Set Adrift On A Memory Bliss

This summer I was lucky enough to attend some amazing Bruce Springsteen concerts. In Milan, the San Siro arena was packed. No less than 70,000 people waiting the whole day for Bruce and the E Street Band to come out on stage.

Then the lights went down. Almost immediately, thousands of hands went up, and not (only) to applaud. They were holding softly glowing screens. Cameras and smartphones, not necessarily in this order, all straining to capture the show.

Although I’ll be the first to admit that I’m a social media addicted, I tend to limit myself to a snap or two at the beginning or end of a performance, trying to keep my focus on the show and not be distracted by Twitter, Facebook or Instagram.

At this show, however, I noticed something different. With the notable exception of someone for whom, apparently, gig recording is a second job, people appeared to be trying to carve in digital form not the show itself, but the mood of the most memorable moments of the show.

Suddenly, I realized that instead of trying to obsessively document the night, Bruce’s fans were interested in capturing small snippets of the show to serve as a placebo in the future. The videos could augment that physical recollection of the night, rather than serve as a replacement for it.

This could be a sign that we are now in a sort of “memories overdose”: because of digital data and networks, we are in a situation where the amount of memories we can reasonably review has exceeded our capacity. Just take a look at YouTube statistics to see what I mean.

BTW, this is a pic taken in Milan from inside the pit. What a show… 😉

Bruce Springsteen from inside the pit. Milan, 2012

Nokia: The Loud, The Small and The Bright

Somebody has to stop them.
Nokia has released three new phones.

What?“, you could say, “Is the Android-killer Iphone-slasher Windows-equipped device already out?

Nope. They all come with Symbian OS but, hey, it’s the new version – called Symbian Belle .

Nokia claims that the 701 has the brightest phone screen the world has ever seen. The 600 is their loudest smartphone to date. The tiny 700 is the smallest monoblock phone on the market. Sounds good, uh? Well, you can’t judge a book by its cover but…

Nokia Symbian Belle Phones

Really, Nokia: stop that. We don’t want these to be your final days. Gizmodo is begging you too:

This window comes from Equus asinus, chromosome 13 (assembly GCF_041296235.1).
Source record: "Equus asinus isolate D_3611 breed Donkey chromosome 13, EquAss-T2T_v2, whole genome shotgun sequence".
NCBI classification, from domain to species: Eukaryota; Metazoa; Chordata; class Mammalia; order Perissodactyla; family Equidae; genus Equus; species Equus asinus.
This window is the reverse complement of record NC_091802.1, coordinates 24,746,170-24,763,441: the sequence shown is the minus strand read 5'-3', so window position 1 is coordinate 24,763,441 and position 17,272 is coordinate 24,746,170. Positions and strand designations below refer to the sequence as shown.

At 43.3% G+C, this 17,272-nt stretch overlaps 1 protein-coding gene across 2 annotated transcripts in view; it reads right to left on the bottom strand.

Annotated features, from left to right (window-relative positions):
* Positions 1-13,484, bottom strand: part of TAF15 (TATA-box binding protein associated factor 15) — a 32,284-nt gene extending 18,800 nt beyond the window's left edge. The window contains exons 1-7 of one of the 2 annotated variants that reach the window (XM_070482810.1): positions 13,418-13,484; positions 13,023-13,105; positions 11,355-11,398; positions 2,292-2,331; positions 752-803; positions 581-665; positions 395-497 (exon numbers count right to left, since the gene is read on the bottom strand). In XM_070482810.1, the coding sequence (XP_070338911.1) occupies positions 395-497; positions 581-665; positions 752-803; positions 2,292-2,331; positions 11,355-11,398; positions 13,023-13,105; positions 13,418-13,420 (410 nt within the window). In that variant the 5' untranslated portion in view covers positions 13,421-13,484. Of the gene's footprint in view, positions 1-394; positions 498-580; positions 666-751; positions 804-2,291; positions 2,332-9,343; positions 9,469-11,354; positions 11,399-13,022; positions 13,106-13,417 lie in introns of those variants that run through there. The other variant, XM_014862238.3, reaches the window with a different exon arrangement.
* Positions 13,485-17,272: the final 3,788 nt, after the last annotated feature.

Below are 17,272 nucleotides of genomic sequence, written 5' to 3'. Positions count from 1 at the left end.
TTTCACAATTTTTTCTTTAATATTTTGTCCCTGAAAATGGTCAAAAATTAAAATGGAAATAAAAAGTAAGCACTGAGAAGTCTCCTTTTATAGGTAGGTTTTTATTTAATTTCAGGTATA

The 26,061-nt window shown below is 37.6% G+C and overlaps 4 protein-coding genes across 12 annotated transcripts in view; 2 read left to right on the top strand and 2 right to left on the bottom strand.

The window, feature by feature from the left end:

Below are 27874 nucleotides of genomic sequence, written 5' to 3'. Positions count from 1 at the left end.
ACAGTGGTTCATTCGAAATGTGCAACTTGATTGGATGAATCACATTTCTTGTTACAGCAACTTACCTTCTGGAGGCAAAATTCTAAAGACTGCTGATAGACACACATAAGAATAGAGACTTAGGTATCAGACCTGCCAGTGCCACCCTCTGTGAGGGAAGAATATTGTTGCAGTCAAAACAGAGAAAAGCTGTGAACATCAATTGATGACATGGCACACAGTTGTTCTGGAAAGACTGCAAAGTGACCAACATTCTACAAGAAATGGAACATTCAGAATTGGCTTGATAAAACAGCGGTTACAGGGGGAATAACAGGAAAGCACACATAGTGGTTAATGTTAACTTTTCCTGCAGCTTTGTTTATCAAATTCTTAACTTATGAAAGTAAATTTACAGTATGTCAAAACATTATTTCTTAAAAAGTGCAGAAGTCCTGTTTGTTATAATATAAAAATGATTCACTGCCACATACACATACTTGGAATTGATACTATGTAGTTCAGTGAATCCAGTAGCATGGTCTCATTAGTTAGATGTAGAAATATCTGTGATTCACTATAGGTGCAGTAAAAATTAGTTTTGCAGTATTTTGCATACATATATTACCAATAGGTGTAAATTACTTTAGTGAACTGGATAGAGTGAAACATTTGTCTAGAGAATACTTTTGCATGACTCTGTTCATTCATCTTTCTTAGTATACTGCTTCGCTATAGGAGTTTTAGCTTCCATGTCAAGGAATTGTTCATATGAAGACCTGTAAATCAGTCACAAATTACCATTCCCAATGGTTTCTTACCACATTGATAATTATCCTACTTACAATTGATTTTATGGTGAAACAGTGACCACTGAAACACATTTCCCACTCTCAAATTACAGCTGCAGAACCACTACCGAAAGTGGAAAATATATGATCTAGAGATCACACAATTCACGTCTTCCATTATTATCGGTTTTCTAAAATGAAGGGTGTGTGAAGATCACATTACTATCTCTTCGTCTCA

Then Nokia up and comes out with three new Symbian phones today. QUIT IT. Seriously. Finland. Do you read me? Stop making Symbian handsets. Repeat: kssshhhh Stop making Symbian handsets. Save your money for the Mango models. Wow us in October with something unexpected: competition for the iPhone. I’ll switch in a hummingbird’s heartbeat. And I won’t be alone.


Mobile war: who will win?

android vs iphone

In a recent report, Nielsen has stated that in U.S. Smartphone Market, Android is Top Operating System, Apple is Top Manufacturer.

Nielsen US mobile phone market share Q2 2011

We all know that Google has a business model for Android that goes far beyond the “simple” device sales figures (read something about it here, and listen to what Schmidt has to say on this subject). But are we sure that the people in MV aren’t missing something?

Apple captured two thirds of available mobile phone profits in Q2. Take a moment to let that sink in. Apple now controls over 66 percent of all the profits amongst the major players in the mobile space. HTC, RIM, LG, Sony-Ericsson, Samsung Motorola, and Nokia combined for the other 33 or so percent of profits in the space (with a few of them: Nokia, Motorola, LG, and Sony actually losing money).

Read the whole article on TechCrunch!

Nokia Final Days?

Phone makers market capitalisation

It seems that smartphone roaring sales are crushing Nokia Chief executive Stephen Elop’s transition plan. The lack of news on the upcoming (?) Nokia-Windows phone and the shift towards hi-end products (i.e. Apple Iphone and Samsung Android-equipped devices) coming from emerging countries have lead in Q2 2011 to a $692 million loss, the second in the history of the Finnish company.

Read more about it in this interesting article on ViewsWire.